On this dayOct 04, 1949

Largest U.S. Bridge Association Votes to Refuse Black Members

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On October 4, 1949, members of the American Contract Bridge League (ACBL) voted to exclude Black players from competitions.

The ACBL was founded in 1937 and became the largest organization devoted to the card game in the U.S. White bridge organizations in this era strictly enforced racial segregation, forcing Black bridge players to create their own bridge association called the American Bridge Association (ABA). Racial exclusion was reinforced by laws in several states that officially banned card games between Black and white players.

In 1949, several Black bridge players applied for membership in the ACBL, challenging the organization’s “white only” policy. In response, the ACBL board of directors held a vote among its 28,000 members. Nearly 60% voted to reject allowing Black bridge players to be admitted.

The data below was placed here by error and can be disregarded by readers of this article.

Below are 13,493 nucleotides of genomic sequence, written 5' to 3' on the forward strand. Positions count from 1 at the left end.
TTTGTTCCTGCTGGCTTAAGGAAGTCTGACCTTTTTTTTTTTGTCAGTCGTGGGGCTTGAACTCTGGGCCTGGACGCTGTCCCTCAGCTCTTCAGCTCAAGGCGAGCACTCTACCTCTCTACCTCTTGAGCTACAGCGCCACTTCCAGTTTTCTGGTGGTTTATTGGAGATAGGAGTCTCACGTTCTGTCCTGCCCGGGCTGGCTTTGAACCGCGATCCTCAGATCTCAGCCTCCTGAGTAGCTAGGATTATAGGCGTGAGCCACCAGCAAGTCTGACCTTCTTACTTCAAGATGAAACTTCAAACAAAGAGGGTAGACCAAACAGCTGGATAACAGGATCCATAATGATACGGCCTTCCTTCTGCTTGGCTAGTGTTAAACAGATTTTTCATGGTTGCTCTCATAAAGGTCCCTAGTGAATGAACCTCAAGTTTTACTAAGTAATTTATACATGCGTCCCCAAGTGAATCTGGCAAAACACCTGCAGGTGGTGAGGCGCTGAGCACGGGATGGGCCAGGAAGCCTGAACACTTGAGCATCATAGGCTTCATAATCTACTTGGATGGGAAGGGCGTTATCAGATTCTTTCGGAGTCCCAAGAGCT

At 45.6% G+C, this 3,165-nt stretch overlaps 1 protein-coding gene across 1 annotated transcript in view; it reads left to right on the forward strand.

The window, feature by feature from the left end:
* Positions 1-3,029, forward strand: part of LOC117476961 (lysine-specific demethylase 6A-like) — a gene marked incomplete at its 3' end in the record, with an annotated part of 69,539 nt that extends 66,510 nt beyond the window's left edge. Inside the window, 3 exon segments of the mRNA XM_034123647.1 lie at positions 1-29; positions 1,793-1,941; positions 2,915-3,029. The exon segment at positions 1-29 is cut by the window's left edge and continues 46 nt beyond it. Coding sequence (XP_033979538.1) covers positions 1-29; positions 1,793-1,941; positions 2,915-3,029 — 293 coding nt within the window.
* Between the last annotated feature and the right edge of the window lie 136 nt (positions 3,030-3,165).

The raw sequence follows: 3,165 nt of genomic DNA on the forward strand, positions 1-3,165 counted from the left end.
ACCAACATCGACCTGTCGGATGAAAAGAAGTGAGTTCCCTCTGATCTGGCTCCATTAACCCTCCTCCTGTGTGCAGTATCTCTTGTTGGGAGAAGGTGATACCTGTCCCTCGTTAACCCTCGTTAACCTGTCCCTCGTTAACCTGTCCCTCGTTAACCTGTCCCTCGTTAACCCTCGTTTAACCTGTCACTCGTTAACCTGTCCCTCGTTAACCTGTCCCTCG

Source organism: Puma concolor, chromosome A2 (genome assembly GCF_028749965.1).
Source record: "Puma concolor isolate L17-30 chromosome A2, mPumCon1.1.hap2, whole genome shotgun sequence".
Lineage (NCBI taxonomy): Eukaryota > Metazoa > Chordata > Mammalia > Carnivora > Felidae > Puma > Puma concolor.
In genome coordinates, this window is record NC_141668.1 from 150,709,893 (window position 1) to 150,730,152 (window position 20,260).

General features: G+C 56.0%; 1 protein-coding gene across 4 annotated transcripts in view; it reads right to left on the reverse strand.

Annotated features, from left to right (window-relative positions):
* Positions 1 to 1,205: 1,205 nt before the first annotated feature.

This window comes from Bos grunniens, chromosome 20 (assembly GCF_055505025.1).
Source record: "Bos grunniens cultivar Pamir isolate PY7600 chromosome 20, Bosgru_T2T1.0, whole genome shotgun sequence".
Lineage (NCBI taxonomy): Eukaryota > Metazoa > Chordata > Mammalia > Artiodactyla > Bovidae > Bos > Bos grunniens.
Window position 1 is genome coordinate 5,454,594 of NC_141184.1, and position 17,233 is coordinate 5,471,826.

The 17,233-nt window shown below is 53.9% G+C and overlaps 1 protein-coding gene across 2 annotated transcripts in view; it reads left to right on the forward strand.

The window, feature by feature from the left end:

The ACBL’s president said after the vote that his organization “is not a political organization but is primarily social in character. Social customs are based on public opinion and we do not seek either to perpetuate or to destroy them.”

It would be over a decade until the ACBL began allowing Black players to compete, at first only in select events. In 1962, a Black bridge player named Joseph L. Henry, a top player in the ABA who had coordinated the effort to integrate the ACBL, led a team to the ACBL national title. The ACBL did not formally open its membership to Black players in all of its events until 1967.

Long after laws banning interracial games and sporting events were declared unconstitutional, many social clubs and associations, especially those most popular among upper-income white people, maintained segregated membership. For example, some of the U.S.’s most prominent golf clubs—including Augusta National, the home of the Masters Tournament—did not begin allowing Black members until the 1990s.

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